But Google’s suspension would cause prices for such phones to dip, and the 55-year-old would be forced to sell it at a loss.
Choo also said that he has stopped buying new Huawei phones from suppliers. He has a remaining stock of about 10 Huawei phones.
“We are temporarily putting a stop to buying Huawei phones from customers and stocking up — until further notice. Have to wait and see how things play out,” he added.
Mobile Square, another store in Far East Plaza, has taken similar measures. It has close to 30 Huawei’s phones in stock.
The store’s sales executive, who declined to be named, said that he had to turn away five customers who wanted to sell their phones yesterday. “They asked me, ‘Why?’. I told them because I wouldn’t be able to sell the phones at higher prices.”
Over at Sim Lim Square, sales executive Ellson Puah who works at mobile phone store J2 Trading, said that the store has also stopped buying phones from customers. It does not help that his buyers generally prefer second-hand iPhone and Samsung phones over Huawei ones.
“I’m not making any profit by buying second-hand Huawei phones,” he added.
Notwithstanding the news, a sales executive at a Huawei store in Sim Lim Square — who declined to be named — said that “it is business as usual”. Two customers bought phones from them yesterday, she said.
“They were concerned, asking whether they can still use Google apps. We said they can still do that. Plus, Huawei is also coming up with its own operating system, so they don’t have to worry,” she added.
Waiting for updates
Several irate Huawei users turned to social media to voice their frustration, with some calling for a replacement phone or a refund for their purchases.
But without concrete answers from Huawei, telcos have been urging them to wait for updates from the manufacturer.
A Singtel spokesperson told TODAY: “Huawei has confirmed that customers with existing phones can still access the Google Play Store for downloads and updates. We are working with Huawei to get more clarity and will continue to keep our customers updated.”
StarHub said that it has received a “small number of customer inquiries”, but it has not received customer requests to “return or cancel orders of Huawei smartphones since the beginning of related news reports”.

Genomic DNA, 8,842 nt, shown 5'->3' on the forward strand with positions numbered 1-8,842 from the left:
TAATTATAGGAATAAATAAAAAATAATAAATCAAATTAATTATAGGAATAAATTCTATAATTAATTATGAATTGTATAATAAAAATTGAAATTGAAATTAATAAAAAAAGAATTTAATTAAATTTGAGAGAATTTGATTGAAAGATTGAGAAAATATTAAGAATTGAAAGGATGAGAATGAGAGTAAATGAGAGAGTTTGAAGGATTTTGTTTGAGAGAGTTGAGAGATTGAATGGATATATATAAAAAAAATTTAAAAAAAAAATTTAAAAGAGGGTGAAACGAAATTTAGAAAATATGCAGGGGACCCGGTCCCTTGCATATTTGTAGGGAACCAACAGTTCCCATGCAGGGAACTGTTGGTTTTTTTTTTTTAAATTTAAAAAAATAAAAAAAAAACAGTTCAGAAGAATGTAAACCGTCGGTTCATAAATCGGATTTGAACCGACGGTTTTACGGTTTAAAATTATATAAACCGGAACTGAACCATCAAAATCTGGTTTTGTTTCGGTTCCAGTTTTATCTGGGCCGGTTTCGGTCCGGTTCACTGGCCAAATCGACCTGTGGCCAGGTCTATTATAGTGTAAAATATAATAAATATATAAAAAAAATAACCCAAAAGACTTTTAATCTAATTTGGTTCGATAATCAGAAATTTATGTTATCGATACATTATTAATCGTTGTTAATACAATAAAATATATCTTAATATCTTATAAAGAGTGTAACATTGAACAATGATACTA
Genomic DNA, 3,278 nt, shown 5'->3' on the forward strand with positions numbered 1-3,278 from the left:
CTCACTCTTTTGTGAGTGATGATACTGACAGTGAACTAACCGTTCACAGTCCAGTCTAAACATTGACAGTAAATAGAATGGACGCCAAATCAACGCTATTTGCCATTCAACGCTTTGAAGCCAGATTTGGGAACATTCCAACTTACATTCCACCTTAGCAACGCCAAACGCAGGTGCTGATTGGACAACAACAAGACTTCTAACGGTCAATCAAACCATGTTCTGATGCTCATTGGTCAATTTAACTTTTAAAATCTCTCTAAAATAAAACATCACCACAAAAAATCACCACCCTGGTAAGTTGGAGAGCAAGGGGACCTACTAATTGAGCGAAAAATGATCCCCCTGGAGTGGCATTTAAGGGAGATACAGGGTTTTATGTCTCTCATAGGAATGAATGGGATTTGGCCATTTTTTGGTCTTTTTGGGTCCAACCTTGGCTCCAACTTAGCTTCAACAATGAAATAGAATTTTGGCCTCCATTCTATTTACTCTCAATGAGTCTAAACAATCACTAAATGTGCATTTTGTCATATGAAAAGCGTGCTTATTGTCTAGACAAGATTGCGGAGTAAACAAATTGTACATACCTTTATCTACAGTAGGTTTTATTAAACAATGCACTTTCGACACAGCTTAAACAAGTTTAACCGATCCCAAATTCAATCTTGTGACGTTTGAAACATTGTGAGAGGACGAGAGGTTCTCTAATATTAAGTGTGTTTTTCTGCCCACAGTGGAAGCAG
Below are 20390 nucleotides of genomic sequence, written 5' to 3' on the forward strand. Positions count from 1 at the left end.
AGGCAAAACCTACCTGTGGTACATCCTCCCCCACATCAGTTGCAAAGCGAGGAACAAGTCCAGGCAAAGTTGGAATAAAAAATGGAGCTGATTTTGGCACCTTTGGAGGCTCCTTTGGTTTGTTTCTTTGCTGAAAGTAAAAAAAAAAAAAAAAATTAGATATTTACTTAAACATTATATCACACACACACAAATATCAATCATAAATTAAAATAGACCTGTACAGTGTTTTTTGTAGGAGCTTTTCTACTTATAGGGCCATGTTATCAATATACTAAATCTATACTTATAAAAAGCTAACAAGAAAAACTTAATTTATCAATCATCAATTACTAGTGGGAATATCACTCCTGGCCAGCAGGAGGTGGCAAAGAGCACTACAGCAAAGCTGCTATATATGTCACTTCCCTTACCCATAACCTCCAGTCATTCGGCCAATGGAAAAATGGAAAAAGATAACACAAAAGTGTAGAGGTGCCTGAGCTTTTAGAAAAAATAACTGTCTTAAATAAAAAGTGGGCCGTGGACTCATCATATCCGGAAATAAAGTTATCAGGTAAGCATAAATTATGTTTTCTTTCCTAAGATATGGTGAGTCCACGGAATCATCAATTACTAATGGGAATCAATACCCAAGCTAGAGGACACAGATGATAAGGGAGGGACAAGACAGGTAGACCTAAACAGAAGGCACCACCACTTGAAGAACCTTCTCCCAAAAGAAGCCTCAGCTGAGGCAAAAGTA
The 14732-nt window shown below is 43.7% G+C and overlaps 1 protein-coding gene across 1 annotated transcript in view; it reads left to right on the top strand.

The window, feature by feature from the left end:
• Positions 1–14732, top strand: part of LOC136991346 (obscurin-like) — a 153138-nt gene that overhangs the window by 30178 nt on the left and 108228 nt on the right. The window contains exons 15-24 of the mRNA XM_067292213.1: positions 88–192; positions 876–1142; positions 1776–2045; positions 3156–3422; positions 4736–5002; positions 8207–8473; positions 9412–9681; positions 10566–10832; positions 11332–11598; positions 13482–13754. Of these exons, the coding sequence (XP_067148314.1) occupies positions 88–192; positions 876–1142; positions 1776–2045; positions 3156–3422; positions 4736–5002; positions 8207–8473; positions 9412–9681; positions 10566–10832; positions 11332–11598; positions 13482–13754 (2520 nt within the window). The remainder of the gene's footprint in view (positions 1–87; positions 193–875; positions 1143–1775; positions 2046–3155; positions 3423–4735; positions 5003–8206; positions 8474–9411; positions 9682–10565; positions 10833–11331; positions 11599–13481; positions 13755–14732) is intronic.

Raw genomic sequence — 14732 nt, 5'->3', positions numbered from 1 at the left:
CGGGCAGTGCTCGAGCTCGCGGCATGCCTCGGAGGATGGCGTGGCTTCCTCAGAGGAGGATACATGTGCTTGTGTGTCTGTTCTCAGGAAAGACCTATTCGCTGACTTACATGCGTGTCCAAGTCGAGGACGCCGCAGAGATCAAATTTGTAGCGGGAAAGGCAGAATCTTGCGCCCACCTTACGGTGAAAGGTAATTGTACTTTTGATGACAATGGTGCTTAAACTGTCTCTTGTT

TODAY has also sought comment from M1.
Terence Lim Zheng Wei, 30, who works as a system administrator, was irritated by the lack of more information. He bought his Huawei P30 Pro when it was launched in March.
“Most of the important functions on this phone are Gmail and YouTube, and many other Google services, too. If they are all blocked, what is the point of having this phone?”
Lim May-Ann, who lectures on infocomm technology at the National University of Singapore, suggested that users should wait for the manufacturer to provide answers on what it intends to do before they return the devices.
A Huawei user herself, Lim said that the issue centres on the future of the Android operating system of the phone, for which Huawei already has a ready solution.
“Huawei has said that it is prepared for such an eventuality, and it could give users an option to update to an operating system that it has developed,” said Lim, who is also managing director of consultancy firm TRPC.
“After all, Huawei users in China have been using the phones without Google services for some time, too.”
What may be more difficult to shrug off is the damaged reputation of the brand after it was accused of espionage by the US, an assertion that Huawei has repeatedly denied, she added. — TODAY